Before You Get Married

The holidays are over, which means all the holiday proposals are over as well. People like to get engaged over the period from late November to late December. They’ll get engaged in restaurants, at family get-togethers, at sporting events, and even on airplanes. But now that the calendar has rolled over to a new year, all the couples who got engaged while the Christmas tree was still up now get to sit down and start planning a wedding together.

It’s also a great time to have some critical conversations about things like finances, kids, and other stuff involving the future, especially if you haven’t had those conversations yet. If you have talked about it, it never hurts to talk again. You’re planning a wedding, sure, but the most important thing you’re planning is your life together.

Financial matters

Different couples have different strategies about combining finances. Some combine everything into one account, while others have a joint account for household expenses and keep smaller separate accounts for more personal expenditures. If you got engaged with completely separate finances, now is a great time to figure out the best way to combine them. Let’s take a hypothetical couple named Jeff and Jessica. If Jeff merely tolerates his national bank while Jessica loves her local credit union, then it makes sense for the two of them to open a joint account at Jessica’s credit union.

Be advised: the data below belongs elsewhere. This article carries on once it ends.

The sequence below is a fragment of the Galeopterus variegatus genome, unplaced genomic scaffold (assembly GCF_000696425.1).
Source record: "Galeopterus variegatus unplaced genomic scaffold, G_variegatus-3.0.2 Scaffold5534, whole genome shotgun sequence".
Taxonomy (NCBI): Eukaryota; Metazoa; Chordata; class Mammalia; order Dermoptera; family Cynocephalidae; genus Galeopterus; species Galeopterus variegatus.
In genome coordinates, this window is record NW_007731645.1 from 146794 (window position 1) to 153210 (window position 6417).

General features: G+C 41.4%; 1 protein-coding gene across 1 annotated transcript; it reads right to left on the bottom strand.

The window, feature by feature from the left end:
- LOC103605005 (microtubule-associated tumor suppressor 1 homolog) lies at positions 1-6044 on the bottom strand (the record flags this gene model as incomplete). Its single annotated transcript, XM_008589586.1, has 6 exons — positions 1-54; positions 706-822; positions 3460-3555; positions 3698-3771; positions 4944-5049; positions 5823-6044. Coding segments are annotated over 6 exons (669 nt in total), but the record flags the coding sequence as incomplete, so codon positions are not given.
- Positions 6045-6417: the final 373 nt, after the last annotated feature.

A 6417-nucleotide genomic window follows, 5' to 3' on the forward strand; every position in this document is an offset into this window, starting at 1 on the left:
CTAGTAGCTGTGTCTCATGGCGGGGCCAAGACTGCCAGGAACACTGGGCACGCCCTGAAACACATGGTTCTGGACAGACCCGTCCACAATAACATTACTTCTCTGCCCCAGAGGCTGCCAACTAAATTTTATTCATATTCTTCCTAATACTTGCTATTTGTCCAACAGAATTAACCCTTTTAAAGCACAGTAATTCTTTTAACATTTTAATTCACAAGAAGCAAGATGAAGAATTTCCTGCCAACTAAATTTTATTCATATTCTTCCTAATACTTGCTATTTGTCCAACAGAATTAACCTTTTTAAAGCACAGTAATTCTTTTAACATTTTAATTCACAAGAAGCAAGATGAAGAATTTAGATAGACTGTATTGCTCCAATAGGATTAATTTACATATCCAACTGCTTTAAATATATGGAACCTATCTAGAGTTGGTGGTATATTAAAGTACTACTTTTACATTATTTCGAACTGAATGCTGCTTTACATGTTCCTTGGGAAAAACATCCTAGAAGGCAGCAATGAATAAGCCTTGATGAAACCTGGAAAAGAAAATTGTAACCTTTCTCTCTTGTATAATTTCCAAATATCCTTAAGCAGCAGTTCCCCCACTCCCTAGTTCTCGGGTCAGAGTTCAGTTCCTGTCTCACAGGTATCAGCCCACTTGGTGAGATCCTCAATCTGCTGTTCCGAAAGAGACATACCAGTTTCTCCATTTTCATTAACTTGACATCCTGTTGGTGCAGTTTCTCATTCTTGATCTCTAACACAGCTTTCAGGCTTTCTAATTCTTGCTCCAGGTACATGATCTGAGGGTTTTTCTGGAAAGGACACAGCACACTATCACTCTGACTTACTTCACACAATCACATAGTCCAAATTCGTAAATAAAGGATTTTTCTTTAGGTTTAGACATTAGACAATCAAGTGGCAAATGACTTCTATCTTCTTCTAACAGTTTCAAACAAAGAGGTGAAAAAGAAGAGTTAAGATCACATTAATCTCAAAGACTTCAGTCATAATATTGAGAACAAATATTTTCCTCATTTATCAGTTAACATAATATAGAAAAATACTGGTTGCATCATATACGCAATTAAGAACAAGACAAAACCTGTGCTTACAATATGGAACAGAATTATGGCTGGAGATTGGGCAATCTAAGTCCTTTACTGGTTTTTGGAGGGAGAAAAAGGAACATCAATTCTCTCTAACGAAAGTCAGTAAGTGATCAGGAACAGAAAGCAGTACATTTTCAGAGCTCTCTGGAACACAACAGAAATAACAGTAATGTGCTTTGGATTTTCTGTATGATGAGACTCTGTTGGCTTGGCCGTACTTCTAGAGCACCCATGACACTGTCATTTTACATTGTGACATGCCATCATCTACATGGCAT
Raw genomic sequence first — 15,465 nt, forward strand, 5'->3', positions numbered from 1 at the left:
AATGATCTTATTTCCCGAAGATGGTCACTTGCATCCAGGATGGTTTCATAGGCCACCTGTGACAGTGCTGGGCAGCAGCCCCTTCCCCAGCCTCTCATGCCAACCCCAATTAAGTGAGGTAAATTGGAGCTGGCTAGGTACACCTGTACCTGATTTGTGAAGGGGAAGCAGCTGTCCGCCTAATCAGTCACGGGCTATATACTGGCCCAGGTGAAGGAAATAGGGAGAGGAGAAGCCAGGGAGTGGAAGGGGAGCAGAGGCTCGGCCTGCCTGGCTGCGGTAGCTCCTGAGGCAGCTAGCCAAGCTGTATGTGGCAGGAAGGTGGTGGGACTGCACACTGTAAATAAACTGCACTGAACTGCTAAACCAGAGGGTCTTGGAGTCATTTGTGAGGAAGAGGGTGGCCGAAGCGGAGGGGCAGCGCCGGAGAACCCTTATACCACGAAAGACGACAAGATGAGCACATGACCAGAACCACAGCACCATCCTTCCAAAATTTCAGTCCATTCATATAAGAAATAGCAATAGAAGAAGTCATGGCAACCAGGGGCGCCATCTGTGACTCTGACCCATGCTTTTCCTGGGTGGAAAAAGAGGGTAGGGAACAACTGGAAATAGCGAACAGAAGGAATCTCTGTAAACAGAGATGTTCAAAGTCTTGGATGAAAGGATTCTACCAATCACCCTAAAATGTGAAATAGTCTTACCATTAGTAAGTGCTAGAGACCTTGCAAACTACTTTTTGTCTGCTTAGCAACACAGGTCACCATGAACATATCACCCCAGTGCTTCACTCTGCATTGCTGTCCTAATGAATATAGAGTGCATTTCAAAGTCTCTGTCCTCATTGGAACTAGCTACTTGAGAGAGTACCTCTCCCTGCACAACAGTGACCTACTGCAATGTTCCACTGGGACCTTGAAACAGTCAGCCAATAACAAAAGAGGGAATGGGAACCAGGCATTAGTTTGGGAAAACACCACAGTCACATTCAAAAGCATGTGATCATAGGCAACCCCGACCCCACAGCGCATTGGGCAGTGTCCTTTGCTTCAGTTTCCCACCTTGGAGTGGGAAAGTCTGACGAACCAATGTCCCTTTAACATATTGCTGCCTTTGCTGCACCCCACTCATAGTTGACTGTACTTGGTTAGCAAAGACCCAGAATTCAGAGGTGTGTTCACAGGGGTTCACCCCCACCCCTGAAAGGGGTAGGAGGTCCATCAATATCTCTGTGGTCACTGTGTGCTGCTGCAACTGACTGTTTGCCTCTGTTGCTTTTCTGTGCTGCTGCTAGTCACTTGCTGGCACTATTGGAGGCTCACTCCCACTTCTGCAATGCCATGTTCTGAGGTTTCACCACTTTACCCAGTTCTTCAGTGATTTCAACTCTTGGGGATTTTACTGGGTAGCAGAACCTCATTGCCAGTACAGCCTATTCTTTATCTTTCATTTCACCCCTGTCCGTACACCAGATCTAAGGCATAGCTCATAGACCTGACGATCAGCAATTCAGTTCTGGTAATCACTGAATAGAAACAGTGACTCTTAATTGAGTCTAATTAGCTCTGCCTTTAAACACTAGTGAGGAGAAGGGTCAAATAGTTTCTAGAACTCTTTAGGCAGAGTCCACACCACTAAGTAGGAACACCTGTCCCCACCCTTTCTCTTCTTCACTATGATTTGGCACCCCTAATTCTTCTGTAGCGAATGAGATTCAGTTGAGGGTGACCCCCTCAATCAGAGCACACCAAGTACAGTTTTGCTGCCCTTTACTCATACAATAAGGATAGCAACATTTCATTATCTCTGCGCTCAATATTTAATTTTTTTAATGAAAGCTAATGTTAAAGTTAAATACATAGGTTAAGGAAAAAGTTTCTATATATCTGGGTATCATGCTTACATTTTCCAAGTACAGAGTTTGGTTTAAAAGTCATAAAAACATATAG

A lot of individuals in couples will feel fine spending modest amounts of money on their own, but if a purchase goes over a certain price point, they’ll want to consult with their partner. If you and your sweetheart don’t have that price point established, it’s a good time to work out. For some couples, a purchase isn’t worth talking about unless it’s over $250. Other people will want to talk out anything over $50. Even if one partner makes significantly more income than the other, it’s important to treat each other as equals when it comes to financial decisions. Fights about money are one of the top reasons for divorce, so you need to communicate clearly about your expectations before signing the marriage license.

Other possible issues

You should both be on the same page about kids by the time you get engaged. You should also both be as committed as possible to that path. Sure, people can change their mind, but if one of you is wishy-washy about kids while the other has dreamed of being a parent for years, then that’s not good. Go to premarital counseling if necessary, but you need to know your own minds well enough to feel confident about the decision to either have kids or not have kids. There’s no compromise here; it’s impossible to have just half a kid.

Once you’ve been together a while, it gets easier to take your partner for granted. Make sure to talk about ways to stay close as your marriage progresses. There will be ups and downs, but you want to always know you’re on the same team. Some couples plan date nights every week or two, and you can do that. If you don’t want to go out every week, you can even do something as simple as stopping by the liquor store in Lawrenceville on the way home and picking up a bottle of your favorite wine to share as you watch Hulu together. It’s important to view each other as partners rather than simply roommates or co-parents. Make that a priority now, before you say your vows.